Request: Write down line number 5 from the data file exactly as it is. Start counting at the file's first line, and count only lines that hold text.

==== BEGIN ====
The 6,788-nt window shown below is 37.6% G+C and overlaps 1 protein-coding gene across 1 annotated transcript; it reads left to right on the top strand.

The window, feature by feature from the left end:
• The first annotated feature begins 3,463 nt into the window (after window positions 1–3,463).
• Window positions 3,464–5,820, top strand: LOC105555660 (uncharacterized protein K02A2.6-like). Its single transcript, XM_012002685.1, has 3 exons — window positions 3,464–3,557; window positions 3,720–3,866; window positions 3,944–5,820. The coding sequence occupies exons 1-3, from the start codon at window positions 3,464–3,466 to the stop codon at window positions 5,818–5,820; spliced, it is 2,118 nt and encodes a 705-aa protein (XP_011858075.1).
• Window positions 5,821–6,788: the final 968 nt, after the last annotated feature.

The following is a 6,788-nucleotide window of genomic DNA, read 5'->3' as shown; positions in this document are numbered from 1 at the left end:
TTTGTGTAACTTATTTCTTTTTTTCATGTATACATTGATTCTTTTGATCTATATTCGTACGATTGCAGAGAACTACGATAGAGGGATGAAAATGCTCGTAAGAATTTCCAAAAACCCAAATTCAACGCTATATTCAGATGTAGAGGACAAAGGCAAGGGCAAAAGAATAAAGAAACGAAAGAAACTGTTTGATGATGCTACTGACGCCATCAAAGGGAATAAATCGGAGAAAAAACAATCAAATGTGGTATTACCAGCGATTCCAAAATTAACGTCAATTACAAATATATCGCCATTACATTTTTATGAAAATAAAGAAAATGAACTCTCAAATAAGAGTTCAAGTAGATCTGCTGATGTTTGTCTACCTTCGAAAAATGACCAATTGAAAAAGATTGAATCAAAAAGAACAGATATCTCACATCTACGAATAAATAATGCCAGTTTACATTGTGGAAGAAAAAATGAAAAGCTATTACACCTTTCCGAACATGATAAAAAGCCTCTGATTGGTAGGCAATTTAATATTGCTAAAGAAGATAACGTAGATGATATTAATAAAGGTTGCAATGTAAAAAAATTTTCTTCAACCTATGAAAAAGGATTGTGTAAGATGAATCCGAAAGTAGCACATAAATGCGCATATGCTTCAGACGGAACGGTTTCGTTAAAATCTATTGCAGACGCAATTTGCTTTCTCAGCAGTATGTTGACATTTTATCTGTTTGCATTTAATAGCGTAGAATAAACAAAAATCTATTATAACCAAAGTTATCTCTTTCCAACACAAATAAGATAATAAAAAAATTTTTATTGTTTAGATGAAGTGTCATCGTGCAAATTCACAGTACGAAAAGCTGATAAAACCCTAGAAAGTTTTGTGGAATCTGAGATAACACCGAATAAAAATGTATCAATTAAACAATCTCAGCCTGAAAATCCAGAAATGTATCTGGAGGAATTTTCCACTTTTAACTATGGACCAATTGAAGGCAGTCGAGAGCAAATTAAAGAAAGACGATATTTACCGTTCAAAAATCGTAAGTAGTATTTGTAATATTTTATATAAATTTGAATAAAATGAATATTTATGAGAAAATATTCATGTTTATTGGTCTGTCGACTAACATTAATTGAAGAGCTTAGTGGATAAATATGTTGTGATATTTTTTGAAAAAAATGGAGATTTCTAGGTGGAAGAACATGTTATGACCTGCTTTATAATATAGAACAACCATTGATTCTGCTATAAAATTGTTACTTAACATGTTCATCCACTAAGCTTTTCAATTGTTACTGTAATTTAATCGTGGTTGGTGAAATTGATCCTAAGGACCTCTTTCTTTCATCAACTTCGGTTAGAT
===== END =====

• Window positions 5,821–6,788: the final 968 nt, after the last annotated feature.